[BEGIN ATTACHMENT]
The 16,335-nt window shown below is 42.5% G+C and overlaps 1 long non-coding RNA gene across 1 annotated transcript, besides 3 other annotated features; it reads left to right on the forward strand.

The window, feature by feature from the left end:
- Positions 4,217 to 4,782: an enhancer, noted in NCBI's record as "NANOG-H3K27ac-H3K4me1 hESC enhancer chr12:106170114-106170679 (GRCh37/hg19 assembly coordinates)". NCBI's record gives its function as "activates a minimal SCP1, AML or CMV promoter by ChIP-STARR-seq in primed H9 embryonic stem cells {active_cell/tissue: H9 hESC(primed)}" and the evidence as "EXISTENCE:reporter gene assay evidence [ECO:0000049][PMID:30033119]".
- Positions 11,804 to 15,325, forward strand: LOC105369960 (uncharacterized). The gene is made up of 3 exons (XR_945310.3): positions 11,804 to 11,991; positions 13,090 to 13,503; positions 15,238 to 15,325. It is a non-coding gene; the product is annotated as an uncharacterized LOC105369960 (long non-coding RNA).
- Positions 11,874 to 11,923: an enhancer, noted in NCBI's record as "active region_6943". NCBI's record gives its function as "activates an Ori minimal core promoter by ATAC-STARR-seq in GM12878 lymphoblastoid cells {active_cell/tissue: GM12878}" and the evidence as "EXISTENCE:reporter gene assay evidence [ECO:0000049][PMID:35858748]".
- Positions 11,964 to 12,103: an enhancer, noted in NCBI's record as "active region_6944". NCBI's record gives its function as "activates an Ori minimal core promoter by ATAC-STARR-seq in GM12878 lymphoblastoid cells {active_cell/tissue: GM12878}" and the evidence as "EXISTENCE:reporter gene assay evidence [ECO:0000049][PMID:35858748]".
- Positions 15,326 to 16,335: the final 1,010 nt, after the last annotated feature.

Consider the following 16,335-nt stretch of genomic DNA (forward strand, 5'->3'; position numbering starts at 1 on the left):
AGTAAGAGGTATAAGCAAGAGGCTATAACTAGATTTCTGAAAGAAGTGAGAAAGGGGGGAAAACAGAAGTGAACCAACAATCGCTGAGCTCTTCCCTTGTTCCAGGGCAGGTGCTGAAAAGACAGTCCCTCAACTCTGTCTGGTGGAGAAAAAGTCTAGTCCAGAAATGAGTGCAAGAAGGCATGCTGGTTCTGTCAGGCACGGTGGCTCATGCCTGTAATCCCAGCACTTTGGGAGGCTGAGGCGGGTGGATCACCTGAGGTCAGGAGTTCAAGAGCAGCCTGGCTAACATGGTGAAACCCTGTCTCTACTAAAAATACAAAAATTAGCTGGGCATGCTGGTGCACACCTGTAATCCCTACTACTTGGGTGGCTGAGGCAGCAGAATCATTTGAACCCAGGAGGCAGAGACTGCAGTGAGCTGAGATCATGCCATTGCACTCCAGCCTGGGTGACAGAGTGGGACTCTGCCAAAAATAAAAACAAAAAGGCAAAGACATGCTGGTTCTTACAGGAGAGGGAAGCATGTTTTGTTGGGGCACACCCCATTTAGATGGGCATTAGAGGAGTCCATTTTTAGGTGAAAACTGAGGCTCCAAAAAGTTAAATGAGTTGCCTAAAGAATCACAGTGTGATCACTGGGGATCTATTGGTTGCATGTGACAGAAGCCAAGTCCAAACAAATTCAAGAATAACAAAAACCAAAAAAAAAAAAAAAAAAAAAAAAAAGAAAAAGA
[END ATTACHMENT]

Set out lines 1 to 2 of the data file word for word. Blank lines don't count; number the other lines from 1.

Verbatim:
The 16,335-nt window shown below is 42.5% G+C and overlaps 1 long non-coding RNA gene across 1 annotated transcript, besides 3 other annotated features; it reads left to right on the forward strand.

The window, feature by feature from the left end: